Sea Tiger and Oscar indeed go exploring wonderful places, observing beautiful underwater plants, animals, seabed formations and the play of lights. They go to the sea circus and carousel, and have a lot of fun. After a long day, they go to sleep right next to each other, and if needed, Sea Tiger scares away all the monsters bothering Oscar. Their friendship seems perfect, but then Sea Tiger starts to see a problem while looking at the other mer-children – he is Oscar’s ONLY friend.
He knew from the beginning: “Where I lead, Oscar follows” (Turnbull, 2014: 28-29). It is also his task – as companion and guide – to encourage Oscar to make new friends. As they swim towards another adventure they both meet a new pair of friends – a Lion and a mer-child. The meeting takes place among a bale of singing turtles that witness bonding of the newly met companions: Sea Tiger and Sea Lion and the children, who take one of the singing turtles with them. Paired with new friends they go to find new challenges, ‘flying’ away in the underwater hot-air balloons made out of shells – towards new adventures.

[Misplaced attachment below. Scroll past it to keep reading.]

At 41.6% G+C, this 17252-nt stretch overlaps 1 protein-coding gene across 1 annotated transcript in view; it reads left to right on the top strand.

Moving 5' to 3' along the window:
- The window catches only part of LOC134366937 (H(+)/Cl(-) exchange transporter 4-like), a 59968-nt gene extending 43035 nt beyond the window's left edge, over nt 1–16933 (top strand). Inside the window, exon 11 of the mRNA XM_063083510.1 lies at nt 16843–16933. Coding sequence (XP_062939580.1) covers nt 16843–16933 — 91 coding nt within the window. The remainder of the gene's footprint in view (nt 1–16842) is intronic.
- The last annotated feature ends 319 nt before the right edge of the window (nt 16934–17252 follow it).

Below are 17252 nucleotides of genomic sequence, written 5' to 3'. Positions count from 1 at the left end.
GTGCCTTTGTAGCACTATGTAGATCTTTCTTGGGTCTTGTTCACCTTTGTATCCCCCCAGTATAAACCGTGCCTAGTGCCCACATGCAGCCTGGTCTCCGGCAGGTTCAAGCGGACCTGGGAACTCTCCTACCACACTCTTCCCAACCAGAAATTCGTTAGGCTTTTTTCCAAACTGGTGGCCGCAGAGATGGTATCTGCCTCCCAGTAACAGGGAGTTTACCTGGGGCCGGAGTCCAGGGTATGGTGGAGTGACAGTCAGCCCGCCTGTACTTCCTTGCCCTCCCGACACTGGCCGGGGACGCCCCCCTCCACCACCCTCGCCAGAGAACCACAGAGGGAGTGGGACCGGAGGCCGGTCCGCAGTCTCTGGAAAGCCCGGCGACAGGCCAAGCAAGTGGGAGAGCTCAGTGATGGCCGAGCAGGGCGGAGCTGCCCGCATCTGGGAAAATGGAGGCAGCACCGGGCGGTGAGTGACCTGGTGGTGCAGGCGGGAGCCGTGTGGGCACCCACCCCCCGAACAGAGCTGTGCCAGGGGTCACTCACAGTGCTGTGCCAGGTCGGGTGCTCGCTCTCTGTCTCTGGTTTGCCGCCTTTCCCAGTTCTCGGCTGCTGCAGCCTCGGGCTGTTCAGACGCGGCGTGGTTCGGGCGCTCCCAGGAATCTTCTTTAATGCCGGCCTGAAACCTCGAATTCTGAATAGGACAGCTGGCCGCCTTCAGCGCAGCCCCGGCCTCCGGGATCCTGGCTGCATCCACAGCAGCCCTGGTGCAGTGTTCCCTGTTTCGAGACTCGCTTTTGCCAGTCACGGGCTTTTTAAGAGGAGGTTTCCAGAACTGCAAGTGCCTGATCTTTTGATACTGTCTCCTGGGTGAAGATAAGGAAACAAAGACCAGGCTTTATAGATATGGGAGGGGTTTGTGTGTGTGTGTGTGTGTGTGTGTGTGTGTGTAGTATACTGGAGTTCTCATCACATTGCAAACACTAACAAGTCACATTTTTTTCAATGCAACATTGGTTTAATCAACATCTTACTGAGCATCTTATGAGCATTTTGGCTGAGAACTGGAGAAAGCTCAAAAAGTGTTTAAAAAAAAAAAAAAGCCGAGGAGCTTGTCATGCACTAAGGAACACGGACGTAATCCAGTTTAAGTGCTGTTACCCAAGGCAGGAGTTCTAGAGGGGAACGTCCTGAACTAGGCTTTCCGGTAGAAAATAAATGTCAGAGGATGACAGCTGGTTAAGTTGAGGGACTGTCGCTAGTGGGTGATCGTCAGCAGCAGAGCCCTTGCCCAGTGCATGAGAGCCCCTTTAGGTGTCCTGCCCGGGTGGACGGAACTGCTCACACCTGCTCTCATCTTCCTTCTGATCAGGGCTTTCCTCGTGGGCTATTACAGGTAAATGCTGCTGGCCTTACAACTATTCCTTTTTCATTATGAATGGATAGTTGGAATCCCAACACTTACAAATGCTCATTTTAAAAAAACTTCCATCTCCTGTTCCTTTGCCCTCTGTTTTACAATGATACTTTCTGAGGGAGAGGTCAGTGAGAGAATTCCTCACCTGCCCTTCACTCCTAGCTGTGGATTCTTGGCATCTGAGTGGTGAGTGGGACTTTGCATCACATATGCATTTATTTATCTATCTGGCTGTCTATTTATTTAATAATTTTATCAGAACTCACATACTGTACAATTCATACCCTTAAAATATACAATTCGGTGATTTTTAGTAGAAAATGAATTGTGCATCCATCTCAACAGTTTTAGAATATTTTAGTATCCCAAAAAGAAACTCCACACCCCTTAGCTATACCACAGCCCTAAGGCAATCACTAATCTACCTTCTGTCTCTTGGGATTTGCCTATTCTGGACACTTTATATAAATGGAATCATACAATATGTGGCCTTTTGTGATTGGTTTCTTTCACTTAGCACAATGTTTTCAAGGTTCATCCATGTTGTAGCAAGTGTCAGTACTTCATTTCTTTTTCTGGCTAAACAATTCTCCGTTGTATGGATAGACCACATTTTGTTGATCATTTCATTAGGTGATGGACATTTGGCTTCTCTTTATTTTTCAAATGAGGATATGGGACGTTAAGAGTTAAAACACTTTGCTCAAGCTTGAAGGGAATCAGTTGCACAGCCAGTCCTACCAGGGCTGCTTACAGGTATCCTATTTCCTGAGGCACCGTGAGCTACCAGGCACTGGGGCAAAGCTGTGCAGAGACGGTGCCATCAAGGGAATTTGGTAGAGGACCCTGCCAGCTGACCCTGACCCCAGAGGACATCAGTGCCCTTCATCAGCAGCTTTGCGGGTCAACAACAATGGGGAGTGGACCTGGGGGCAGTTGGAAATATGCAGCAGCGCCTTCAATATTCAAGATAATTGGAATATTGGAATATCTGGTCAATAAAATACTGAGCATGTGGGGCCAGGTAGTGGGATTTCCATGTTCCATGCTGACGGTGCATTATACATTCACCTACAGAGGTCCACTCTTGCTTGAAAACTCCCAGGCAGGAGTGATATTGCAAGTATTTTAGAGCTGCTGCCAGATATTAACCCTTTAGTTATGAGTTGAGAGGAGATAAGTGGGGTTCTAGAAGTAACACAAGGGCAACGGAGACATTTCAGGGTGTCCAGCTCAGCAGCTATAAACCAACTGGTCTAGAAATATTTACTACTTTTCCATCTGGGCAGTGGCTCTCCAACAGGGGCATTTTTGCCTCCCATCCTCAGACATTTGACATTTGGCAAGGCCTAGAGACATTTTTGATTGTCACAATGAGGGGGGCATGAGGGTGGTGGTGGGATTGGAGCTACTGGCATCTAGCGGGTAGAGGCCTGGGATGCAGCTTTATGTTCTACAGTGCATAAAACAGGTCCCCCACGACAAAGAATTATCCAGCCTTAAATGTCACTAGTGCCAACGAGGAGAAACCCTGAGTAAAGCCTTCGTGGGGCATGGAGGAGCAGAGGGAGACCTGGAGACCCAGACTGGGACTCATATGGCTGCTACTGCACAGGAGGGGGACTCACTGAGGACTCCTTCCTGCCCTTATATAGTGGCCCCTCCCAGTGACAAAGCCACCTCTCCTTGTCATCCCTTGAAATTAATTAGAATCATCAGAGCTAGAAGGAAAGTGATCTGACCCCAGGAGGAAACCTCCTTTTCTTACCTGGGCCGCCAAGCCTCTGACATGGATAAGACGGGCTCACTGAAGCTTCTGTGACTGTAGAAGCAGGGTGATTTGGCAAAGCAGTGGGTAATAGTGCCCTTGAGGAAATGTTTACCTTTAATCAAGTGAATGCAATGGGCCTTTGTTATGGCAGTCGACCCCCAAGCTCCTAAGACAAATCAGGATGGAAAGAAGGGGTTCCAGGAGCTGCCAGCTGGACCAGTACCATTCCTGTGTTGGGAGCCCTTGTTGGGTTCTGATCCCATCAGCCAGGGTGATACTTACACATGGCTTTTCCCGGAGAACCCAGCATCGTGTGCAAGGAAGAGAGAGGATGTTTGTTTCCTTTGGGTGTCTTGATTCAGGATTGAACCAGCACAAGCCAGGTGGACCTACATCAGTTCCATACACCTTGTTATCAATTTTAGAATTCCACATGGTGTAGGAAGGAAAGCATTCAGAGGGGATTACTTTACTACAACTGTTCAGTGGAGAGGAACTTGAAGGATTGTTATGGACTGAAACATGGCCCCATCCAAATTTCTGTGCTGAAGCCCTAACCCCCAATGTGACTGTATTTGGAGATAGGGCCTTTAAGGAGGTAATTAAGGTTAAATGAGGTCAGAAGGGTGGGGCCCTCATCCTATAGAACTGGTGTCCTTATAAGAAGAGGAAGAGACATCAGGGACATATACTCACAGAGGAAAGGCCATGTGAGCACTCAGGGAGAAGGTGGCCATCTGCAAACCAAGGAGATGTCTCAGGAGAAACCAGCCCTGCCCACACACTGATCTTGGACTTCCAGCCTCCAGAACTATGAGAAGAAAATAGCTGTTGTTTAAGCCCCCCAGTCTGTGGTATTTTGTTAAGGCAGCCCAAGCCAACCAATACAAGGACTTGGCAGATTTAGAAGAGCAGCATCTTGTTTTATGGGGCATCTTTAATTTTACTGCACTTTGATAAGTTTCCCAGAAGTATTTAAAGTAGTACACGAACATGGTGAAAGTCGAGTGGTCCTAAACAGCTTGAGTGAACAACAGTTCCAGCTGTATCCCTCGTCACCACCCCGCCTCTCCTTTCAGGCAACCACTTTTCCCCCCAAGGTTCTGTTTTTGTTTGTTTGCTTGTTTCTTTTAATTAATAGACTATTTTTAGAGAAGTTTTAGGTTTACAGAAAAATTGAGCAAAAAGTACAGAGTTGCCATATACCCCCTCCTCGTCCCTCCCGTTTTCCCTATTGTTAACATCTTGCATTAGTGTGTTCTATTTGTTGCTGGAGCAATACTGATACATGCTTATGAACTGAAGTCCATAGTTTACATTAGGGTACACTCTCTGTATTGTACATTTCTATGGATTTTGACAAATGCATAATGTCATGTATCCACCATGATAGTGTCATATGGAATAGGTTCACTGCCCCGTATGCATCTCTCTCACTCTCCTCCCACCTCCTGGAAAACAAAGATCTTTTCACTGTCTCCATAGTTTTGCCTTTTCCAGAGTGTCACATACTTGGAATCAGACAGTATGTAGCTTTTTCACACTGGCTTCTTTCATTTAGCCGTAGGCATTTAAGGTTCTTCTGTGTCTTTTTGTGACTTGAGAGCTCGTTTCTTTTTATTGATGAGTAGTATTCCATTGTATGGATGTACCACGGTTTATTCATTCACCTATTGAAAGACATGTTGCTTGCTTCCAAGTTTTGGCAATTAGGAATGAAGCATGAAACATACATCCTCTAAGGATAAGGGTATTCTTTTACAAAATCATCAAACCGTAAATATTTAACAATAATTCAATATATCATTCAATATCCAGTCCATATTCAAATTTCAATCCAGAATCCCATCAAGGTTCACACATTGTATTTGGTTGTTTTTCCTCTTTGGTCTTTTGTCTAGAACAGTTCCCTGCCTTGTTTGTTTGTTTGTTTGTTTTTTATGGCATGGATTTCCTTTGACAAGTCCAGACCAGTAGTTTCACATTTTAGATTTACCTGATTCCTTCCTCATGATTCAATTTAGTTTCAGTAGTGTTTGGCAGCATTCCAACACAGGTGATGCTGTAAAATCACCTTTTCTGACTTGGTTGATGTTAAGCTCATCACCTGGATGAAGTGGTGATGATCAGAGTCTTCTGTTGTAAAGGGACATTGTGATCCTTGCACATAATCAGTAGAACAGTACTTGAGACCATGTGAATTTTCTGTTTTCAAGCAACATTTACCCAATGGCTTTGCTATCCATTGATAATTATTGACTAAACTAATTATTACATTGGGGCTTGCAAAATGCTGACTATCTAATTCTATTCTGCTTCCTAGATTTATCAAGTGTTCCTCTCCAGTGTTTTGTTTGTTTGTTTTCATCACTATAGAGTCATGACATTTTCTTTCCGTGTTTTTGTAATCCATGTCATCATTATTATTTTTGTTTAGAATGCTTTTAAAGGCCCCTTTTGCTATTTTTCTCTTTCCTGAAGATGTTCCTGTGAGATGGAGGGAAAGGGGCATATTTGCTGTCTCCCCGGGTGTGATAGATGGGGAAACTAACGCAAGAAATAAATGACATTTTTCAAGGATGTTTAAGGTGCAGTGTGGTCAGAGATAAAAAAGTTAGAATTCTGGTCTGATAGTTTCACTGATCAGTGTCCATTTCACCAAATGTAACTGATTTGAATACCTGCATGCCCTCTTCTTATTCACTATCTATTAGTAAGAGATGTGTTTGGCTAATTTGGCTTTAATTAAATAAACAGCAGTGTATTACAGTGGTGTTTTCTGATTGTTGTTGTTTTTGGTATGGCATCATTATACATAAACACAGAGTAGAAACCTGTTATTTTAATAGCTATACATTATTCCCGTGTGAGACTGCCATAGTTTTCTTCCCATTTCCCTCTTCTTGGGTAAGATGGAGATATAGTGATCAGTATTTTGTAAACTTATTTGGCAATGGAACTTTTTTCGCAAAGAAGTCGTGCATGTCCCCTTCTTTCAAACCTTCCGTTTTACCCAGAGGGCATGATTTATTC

The Sea Tiger is the first picture book of Victoria Turnbull. As is the case now in all of her books, it features animal characters that she perceives to be inseparable companions of a growing-up child. Here the Sea Tiger might be interpreted as Oscar’s imagined friend, as it is impossible for tigers to live underwater. Still, Oscar himself is not a ‘real’ child, but a merman. Both of the characters are constructed upon a fantasy idea of both – animals and children.
The main issue of the story is how to end a friendship for the sake of each other’s happiness. The Sea Tiger, as an older, more experienced friend, makes the decision to separate for both of them, but only when he is sure that Oscar’s new friend is really right for him. The picture book shows how to sacrifice something for a friend, even if it requires making a hard decision. It pretty much symbolizes how the real friendship should work.
The mythical inspiration for the story is also quite simple. The setting of the underwater world invites the presence of the underwater creatures – and mermaids and mermen would be one of the potential choices. Here of course we do not deal with the ruthless and dangerous sirens, but with their later descendants – beautiful and graceful mermaids. What remained from mythology is the music strongly associated with both – sirens and mermaids. As was mentioned in the summary, new friendships were born listening to the turtles’ song, which surrounds with its melody all underwater creatures. It is almost as if the mythical song of the sea connects not only the ancient times with the present day, but also the concepts of friendship, drawn from antiquity (see: Marciniak, Olechowska, 2016), which very often were also connected to a great sacrifice.
See the website of the book: https://victurnbull.com/portfolio/pandora/(access: 15.10.2018).
De amicitia: Transdisciplinary Studies in Friendship, Katarzyna Marciniak, Elżbieta Olechowska, eds. Warsaw: Faculty of “Artes Liberales”, 2016.